U.S. flag An official website of the United States government
  1. Home
  2. Drugs
  3. Drug Safety and Availability
  4. FDA Drug Safety Podcasts
  5. FDA Drug Safety Podcast: FDA recommends separating dosing of potassium-lowering drug sodium polystyrene sulfonate (Kayexalate) from all other oral drugs
  1. FDA Drug Safety Podcasts

FDA Drug Safety Podcast: FDA recommends separating dosing of potassium-lowering drug sodium polystyrene sulfonate (Kayexalate) from all other oral drugs

Listen to This Podcast

Welcome to the FDA Drug Safety Podcast for health care professionals from the Division of Drug Information. This is Lesley Navin Advanced Practice Nurse.

On September 6, 2017 FDA recommended that patients avoid taking the potassium-lowering drug sodium polystyrene sulfonate (brand name Kayexalate) at the same time as any other medicines taken by mouth. A study found that sodium polystyrene sulfonate binds to many commonly prescribed oral medicines, decreasing the absorption and therefore the effectiveness of those oral medicines. To reduce this likelihood, we recommend separating the dosing of sodium polystyrene sulfonate from other orally administered medicines by at least 3 hours. We are updating the sodium polystyrene sulfonate drug labels to include information about this dosing separation.

Sodium polystyrene sulfonate is used to treat hyperkalemia, and works by binding with potassium in the intestines so it can be removed from the body. Too much potassium in the blood can cause heart rhythm problems, which in rare cases can be fatal. Sodium polystyrene sulfonate is available as the brand name Kayexalate, as generic brands, and also as non-branded generics.

Health care professionals should advise patients to separate dosing from other orally administered medicines by at least 3 hours. That time should be increased to 6 hours for patients with gastroparesis or other conditions resulting in delayed emptying of food from the stomach into the small intestine.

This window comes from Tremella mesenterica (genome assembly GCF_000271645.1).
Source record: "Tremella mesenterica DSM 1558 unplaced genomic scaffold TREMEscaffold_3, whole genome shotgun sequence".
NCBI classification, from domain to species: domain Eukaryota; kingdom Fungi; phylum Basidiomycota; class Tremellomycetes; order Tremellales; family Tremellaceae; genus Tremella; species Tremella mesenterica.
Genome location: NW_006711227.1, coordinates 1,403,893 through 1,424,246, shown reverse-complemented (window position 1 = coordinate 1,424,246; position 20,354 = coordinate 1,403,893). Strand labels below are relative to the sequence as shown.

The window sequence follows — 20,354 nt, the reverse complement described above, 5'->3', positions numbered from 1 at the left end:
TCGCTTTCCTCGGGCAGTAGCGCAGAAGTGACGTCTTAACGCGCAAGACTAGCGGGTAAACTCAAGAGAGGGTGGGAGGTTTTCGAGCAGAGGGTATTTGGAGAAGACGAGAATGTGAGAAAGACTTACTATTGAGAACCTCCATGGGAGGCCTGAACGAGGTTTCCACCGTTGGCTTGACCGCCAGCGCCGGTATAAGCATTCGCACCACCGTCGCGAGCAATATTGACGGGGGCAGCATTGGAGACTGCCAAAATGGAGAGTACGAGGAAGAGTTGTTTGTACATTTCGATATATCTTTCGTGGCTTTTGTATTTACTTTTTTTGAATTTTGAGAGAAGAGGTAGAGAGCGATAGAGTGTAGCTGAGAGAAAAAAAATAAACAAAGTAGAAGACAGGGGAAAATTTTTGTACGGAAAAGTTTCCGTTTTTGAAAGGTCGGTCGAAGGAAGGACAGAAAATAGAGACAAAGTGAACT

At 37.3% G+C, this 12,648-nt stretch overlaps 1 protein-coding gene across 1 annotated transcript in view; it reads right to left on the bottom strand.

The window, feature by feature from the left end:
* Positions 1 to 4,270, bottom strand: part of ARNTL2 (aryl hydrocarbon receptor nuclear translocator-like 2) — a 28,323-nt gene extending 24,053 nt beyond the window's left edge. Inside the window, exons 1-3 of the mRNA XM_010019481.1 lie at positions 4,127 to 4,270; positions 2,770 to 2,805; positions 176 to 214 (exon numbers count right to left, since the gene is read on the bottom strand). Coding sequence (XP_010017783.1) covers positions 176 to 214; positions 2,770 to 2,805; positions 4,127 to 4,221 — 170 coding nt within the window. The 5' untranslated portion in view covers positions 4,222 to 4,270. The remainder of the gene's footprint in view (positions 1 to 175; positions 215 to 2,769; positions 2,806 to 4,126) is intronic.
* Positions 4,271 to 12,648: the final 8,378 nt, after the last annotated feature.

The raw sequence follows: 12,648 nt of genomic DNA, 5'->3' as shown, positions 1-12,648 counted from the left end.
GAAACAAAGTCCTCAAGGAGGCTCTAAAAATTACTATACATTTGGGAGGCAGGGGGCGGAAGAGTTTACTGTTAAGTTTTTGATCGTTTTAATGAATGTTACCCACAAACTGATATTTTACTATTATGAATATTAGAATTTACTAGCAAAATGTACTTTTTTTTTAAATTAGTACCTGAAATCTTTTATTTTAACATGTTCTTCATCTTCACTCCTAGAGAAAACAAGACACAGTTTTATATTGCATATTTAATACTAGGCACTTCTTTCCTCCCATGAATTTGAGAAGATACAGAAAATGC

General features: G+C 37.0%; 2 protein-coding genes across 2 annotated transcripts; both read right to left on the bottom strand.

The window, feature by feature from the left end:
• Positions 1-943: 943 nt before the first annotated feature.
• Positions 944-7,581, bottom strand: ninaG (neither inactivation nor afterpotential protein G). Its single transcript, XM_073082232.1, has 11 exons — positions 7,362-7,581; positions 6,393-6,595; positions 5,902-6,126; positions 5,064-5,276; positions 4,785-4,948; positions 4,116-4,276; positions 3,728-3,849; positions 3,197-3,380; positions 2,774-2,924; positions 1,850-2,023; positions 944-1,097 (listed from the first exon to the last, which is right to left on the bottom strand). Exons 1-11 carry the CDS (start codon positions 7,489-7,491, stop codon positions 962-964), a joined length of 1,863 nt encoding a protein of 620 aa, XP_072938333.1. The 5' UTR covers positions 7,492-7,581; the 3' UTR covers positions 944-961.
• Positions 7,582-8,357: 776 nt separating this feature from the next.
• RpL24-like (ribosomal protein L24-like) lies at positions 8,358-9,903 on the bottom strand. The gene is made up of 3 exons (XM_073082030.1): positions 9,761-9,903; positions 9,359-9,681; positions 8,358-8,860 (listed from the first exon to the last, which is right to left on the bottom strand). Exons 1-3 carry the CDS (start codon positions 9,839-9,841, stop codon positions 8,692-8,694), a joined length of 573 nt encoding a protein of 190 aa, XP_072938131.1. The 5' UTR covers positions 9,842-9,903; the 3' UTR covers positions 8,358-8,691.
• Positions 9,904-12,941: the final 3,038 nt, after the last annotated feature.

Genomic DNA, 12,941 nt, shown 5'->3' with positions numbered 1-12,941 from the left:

An in vitro study was conducted to evaluate the binding potential for six orally administered medicines commonly taken together with sodium polystyrene sulfonate - amlodipine, metoprolol, amoxicillin, furosemide, phenytoin, and warfarin. The study found significant binding to sodium polystyrene sulfonate occurred with all of these medicines.

We conclude that sodium polystyrene sulfonate would also be likely to bind to many other oral medicines, and recommend separating its dosing from other oral medications by 3 hours, or 6 hours if the patient has gastroparesis. We have determined that additional drug interaction studies are no longer needed and will release the manufacturer of Kayexalate, Concordia Pharmaceuticals, Inc., from the requirement to conduct further studies. We are adding this new information to the sodium polystyrene sulfonate drug labels.

Side effects involving sodium polystyrene sulfonate should be reported to FDA’s MedWatch program at www.fda.gov/medwatch.

A link to the full communication detailing specific information for health care professionals and the references can be found at www.fda.gov/DrugSafetyCommunications. If you have drug questions, you can reach us at druginfo@fda.hhs.gov.

And follow us on Twitter @FDA_Drug_Infodisclaimer icon for up to the minute important drug information. Know the moment it happens. Thank you for listening.

Related Information